Nets’ Russell Thriving in Leadership Role
Named Player of the Week before dropping 31 on visiting Kings
Best Leading Man wasn’t the category D’Angelo Russell was expected to be nominated for prior to this 2018-19 season of resurgence for the Brooklyn Nets.
But it is Oscar season, and unexpected nominations will be all the rage from now until they hand out those coveted gold statuettes.
In fact, one of the biggest question marks hanging above Russell’s head after he was acquired by general manager Sean Marks during the summer of 2017 was whether or not the talented but enigmatic point guard could become a true leader.
Forty-eight games into his second full season with the Nets, it’s hard to deny that the still-blossoming 22-year-old Louisville, Kentucky, native is becoming just that for Downtown’s NBA franchise.
After being named the Eastern Conference Player of the Week on Martin Luther King Day, Russell went out and backed up the honor with a game-high 31 points Monday night as the Nets remained the NBA’s hottest squad with a 123-94 rout of the Sacramento Kings in front of 14,233 fans at Barclays Center.
Questioned for his lack of leadership skills by Los Angeles Lakers Team President Magic Johnson on his way out of La-La Land, Russell suffered through an injury-plagued 2017-18 campaign here before finding his groove this season.
He averaged 28 points and seven assists per contest last week, including a career high-tying 40-point performance in last Friday’s comeback win over Orlando. More importantly, the 6-foot-5, 200-pound playmaker has improved in virtually every aspect of his previously suspect game.
On Monday, Russell’s hot shooting — he finished 12-for-25 overall, including 7-of-14 from 3-point range — wasn’t the only contribution he made to Brooklyn’s sixth consecutive win at Barclays and 17th win in the past 22 games overall.
He also dished out eight assists, grabbed four rebounds, blocked a shot, picked up a steal and didn’t commit a single turnover during 32 scintillating minutes of court time.
It was the type of effort that should fortify Russell’s bid to become an NBA All-Star next month, but it also strengthened his position as the team’s go-to player when the going gets tough.
With the Nets down by seven points at the half, Russell turned the third quarter into his personal All-Star audition tape.
He buried four 3-pointers and made five shots overall during the period, fueling a 22-4 burst that put Brooklyn in front to stay.
“Those pull-up threes are something,” Nets head coach Kenny Atkinson gushed of Russell’s dead-eye display from deep.
“Those are [reigning NBA MVP James] Harden-esque,” he added. “They switch, and he gives a couple moves, couple dribbles and punishes the switch with the pull-up three. And then I thought, later, he mixed in the drive against the switches.”
Russell also intimated that after yielding 60 first-half points, the Nets were committed to slowing Sacramento’s transition game over the final 24 minutes.
“We wanted to make it a focal point of our defense to get back and make plays,” he noted after helping Brooklyn fortify its grip on sixth place in the ongoing Eastern Conference playoff race.
Though he currently leads the Nets (25-23) in scoring (19.2 points per game) and assists (6.4 per contest), the most impressive stat in this breakthrough campaign for Brooklyn has been Russell’s consistency.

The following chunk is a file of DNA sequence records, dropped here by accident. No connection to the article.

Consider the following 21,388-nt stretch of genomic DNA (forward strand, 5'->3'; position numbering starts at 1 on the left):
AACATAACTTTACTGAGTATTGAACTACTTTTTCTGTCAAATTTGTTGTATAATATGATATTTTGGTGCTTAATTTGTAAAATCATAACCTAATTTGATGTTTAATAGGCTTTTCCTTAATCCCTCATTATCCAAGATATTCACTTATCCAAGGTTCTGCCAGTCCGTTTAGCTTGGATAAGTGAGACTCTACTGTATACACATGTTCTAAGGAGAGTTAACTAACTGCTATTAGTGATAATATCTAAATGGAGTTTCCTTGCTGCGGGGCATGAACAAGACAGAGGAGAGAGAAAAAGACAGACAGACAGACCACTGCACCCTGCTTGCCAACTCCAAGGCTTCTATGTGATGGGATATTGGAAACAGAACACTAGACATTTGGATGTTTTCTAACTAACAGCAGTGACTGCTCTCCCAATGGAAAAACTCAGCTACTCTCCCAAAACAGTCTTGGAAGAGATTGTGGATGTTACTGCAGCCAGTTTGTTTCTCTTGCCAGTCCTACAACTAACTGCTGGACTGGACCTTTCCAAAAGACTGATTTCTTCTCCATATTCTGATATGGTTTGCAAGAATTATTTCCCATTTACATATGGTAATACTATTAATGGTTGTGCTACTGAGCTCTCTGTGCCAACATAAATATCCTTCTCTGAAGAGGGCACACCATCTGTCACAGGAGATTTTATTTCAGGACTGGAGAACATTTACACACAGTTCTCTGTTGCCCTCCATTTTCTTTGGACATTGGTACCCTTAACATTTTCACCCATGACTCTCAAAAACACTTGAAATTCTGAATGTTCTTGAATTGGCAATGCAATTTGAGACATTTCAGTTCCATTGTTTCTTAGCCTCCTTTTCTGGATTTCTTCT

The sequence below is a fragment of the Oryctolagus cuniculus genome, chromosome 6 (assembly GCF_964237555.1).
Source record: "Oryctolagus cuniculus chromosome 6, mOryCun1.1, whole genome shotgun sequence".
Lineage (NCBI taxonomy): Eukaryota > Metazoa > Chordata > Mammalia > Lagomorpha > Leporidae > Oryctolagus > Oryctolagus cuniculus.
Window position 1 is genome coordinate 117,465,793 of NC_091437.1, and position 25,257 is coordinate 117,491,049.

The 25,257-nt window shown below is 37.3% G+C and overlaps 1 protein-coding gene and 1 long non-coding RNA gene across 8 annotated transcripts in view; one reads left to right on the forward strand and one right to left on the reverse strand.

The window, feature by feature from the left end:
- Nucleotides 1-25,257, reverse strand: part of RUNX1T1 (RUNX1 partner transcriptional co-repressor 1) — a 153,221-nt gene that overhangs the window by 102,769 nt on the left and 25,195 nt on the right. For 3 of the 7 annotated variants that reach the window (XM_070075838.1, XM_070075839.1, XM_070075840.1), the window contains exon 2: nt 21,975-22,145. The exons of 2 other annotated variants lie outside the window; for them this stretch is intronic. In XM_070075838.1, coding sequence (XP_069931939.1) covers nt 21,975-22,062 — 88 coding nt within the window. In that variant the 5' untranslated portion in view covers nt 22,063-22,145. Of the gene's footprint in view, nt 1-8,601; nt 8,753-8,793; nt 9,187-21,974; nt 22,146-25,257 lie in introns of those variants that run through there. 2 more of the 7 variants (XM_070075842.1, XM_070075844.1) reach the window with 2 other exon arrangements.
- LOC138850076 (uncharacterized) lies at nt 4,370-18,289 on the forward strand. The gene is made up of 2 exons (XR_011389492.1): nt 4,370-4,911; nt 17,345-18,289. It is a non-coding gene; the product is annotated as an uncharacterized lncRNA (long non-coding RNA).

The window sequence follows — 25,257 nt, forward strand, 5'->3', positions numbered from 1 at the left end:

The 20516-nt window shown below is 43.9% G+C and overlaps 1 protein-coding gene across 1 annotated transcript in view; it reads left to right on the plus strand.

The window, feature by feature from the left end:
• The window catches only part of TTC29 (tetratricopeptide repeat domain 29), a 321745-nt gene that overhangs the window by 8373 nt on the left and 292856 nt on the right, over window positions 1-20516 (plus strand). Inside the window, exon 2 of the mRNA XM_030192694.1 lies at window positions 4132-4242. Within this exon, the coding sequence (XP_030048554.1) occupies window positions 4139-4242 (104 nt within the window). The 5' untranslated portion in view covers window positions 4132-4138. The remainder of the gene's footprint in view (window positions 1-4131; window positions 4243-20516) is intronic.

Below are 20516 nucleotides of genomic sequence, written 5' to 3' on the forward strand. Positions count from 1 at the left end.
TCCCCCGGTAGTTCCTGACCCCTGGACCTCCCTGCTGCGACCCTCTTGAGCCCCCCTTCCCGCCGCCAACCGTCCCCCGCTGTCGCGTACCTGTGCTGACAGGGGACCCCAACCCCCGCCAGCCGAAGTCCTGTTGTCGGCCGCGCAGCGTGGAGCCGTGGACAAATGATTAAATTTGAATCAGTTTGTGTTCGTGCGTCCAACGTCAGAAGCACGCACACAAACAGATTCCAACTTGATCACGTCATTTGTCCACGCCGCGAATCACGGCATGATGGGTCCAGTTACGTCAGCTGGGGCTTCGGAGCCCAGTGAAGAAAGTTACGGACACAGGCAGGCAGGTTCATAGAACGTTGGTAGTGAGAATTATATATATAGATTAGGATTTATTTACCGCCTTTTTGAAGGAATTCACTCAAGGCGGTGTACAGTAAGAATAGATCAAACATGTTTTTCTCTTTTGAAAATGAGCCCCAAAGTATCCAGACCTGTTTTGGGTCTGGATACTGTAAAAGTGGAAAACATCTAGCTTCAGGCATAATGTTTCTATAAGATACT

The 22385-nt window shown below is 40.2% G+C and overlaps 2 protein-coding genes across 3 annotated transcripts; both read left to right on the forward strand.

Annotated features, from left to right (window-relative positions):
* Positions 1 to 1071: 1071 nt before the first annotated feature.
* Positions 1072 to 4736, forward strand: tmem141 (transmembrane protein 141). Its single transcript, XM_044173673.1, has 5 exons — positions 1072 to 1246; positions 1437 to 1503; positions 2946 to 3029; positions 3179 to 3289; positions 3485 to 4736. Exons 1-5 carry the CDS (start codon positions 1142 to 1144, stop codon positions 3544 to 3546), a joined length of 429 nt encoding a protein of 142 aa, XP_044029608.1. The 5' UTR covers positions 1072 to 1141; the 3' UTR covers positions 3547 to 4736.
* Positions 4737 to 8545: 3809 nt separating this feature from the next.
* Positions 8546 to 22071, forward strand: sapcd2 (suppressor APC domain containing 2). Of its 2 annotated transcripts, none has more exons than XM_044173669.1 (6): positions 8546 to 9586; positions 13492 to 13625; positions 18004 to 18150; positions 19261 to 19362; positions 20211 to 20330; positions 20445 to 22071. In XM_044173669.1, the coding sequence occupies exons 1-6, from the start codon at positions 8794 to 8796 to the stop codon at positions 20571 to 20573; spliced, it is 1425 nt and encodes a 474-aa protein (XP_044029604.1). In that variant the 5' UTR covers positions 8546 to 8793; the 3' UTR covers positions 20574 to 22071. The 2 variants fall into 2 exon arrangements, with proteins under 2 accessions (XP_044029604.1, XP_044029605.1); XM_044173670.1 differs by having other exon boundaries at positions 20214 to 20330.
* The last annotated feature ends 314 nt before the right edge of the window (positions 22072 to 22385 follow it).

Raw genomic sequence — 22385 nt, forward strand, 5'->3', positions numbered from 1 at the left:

He has started and played in all but one of the Nets’ games thus far and is shooting at a 44 percent clip from the floor, including nearly 38 percent from long range, impressive numbers considering the volume of shots he has taken as the team’s primary scoring option.
“I think you’re just seeing him playing with a lot of confidence right now,” Joe Harris said of Russell after pouring in 19 points and pulling down seven boards himself against the Kings.
“Everything that we do offensively, he is the lifeblood of us,” Harris added.
That wasn’t always the sentiment here when Russell was limited to 48 games, including 35 starts, due to a left knee injury during his initial Brooklyn campaign.
Many presumed that Marks would jettison Russell out of Brooklyn prior to next month’s trade deadline or this coming offseason after he declined to pick up the option year on the Ohio State alum’s rookie deal.
But now it’s looking more and more like Russell will be a key figure in attracting other stars here next summer when the Nets will have control of their own first-round pick for the first time since 2013 and upwards of $60 million to spend in free agency.
The player who experienced well-chronicled growing pains in Los Angeles is experiencing a growth spurt right in front of our eyes here in Brooklyn, and his teammates are following his lead into serious playoff contention.
“Everything flows through [Russell],” Harris insisted. “He does a really good job of dictating the pace, getting guys in rhythm and just doing a really good job on every level.
“He does a really good job facilitating for others and himself. Obviously, we are really lucky to have a player of his caliber on our team.”
Nothing But Net: The Nets haven’t lost a game at Barclays since Dec. 21 and are 13-11 at home this season despite winning just three of their first 14 games on the corners of Atlantic and Flatbush avenues. “I feel the momentum building with the fans,” Atkinson said of the Barclays crown. “I hear it. I hear the rhetoric in the stands.” … The Nets will continue their three-game homestand here Wednesday night against Orlando before finishing it up Friday evening vs. the arch rival New York Knicks.
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